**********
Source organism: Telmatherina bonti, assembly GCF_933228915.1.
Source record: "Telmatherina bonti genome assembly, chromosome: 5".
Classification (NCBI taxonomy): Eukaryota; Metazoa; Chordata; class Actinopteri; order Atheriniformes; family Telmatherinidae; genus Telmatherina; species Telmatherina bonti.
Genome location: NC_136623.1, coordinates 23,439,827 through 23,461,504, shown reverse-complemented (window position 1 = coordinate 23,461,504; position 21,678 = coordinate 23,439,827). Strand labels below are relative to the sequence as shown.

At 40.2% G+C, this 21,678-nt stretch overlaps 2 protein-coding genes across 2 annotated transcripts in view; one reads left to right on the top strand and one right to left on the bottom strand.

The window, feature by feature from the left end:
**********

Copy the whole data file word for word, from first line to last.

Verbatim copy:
Source organism: Telmatherina bonti, assembly GCF_933228915.1.
Source record: "Telmatherina bonti genome assembly, chromosome: 5".
Classification (NCBI taxonomy): Eukaryota; Metazoa; Chordata; class Actinopteri; order Atheriniformes; family Telmatherinidae; genus Telmatherina; species Telmatherina bonti.
Genome location: NC_136623.1, coordinates 23,439,827 through 23,461,504, shown reverse-complemented (window position 1 = coordinate 23,461,504; position 21,678 = coordinate 23,439,827). Strand labels below are relative to the sequence as shown.

At 40.2% G+C, this 21,678-nt stretch overlaps 2 protein-coding genes across 2 annotated transcripts in view; one reads left to right on the top strand and one right to left on the bottom strand.

The window, feature by feature from the left end: